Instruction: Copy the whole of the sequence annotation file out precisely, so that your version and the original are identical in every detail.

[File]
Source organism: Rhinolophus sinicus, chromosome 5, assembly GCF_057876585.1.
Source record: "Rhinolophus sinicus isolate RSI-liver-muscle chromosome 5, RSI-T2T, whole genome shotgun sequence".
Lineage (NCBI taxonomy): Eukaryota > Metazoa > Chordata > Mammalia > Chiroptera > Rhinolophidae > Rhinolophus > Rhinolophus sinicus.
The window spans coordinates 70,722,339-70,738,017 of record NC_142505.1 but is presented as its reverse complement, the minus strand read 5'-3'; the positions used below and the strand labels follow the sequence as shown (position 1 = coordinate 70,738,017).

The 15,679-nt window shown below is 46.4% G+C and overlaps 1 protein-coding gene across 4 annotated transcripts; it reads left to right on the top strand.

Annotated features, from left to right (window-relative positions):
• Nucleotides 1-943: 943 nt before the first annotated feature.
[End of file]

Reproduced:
Source organism: Rhinolophus sinicus, chromosome 5, assembly GCF_057876585.1.
Source record: "Rhinolophus sinicus isolate RSI-liver-muscle chromosome 5, RSI-T2T, whole genome shotgun sequence".
Lineage (NCBI taxonomy): Eukaryota > Metazoa > Chordata > Mammalia > Chiroptera > Rhinolophidae > Rhinolophus > Rhinolophus sinicus.
The window spans coordinates 70,722,339-70,738,017 of record NC_142505.1 but is presented as its reverse complement, the minus strand read 5'-3'; the positions used below and the strand labels follow the sequence as shown (position 1 = coordinate 70,738,017).

The 15,679-nt window shown below is 46.4% G+C and overlaps 1 protein-coding gene across 4 annotated transcripts; it reads left to right on the top strand.

Annotated features, from left to right (window-relative positions):
• Nucleotides 1-943: 943 nt before the first annotated feature.